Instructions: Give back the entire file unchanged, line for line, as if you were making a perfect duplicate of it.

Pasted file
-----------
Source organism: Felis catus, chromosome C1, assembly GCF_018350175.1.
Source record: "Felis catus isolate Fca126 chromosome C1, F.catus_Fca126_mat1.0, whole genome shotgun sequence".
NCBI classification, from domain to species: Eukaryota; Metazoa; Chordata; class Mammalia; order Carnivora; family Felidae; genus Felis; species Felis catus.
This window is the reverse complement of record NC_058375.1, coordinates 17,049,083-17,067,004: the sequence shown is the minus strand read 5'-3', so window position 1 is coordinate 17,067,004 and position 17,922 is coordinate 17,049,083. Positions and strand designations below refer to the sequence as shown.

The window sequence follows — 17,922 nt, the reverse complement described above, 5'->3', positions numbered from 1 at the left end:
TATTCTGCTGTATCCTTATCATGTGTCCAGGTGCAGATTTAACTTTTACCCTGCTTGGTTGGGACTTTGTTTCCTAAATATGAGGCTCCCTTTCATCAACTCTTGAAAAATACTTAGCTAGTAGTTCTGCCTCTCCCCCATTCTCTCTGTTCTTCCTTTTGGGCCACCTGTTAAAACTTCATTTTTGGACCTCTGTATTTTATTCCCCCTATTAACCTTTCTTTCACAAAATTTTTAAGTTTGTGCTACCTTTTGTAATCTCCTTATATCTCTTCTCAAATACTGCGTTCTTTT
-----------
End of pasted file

Source organism: Felis catus, chromosome C1, assembly GCF_018350175.1.
Source record: "Felis catus isolate Fca126 chromosome C1, F.catus_Fca126_mat1.0, whole genome shotgun sequence".
NCBI classification, from domain to species: Eukaryota; Metazoa; Chordata; class Mammalia; order Carnivora; family Felidae; genus Felis; species Felis catus.
This window is the reverse complement of record NC_058375.1, coordinates 17,049,083-17,067,004: the sequence shown is the minus strand read 5'-3', so window position 1 is coordinate 17,067,004 and position 17,922 is coordinate 17,049,083. Positions and strand designations below refer to the sequence as shown.

The window sequence follows — 17,922 nt, the reverse complement described above, 5'->3', positions numbered from 1 at the left end:
TATTCTGCTGTATCCTTATCATGTGTCCAGGTGCAGATTTAACTTTTACCCTGCTTGGTTGGGACTTTGTTTCCTAAATATGAGGCTCCCTTTCATCAACTCTTGAAAAATACTTAGCTAGTAGTTCTGCCTCTCCCCCATTCTCTCTGTTCTTCCTTTTGGGCCACCTGTTAAAACTTCATTTTTGGACCTCTGTATTTTATTCCCCCTATTAACCTTTCTTTCACAAAATTTTTAAGTTTGTGCTACCTTTTGTAATCTCCTTATATCTCTTCTCAAATACTGCGTTCTTTT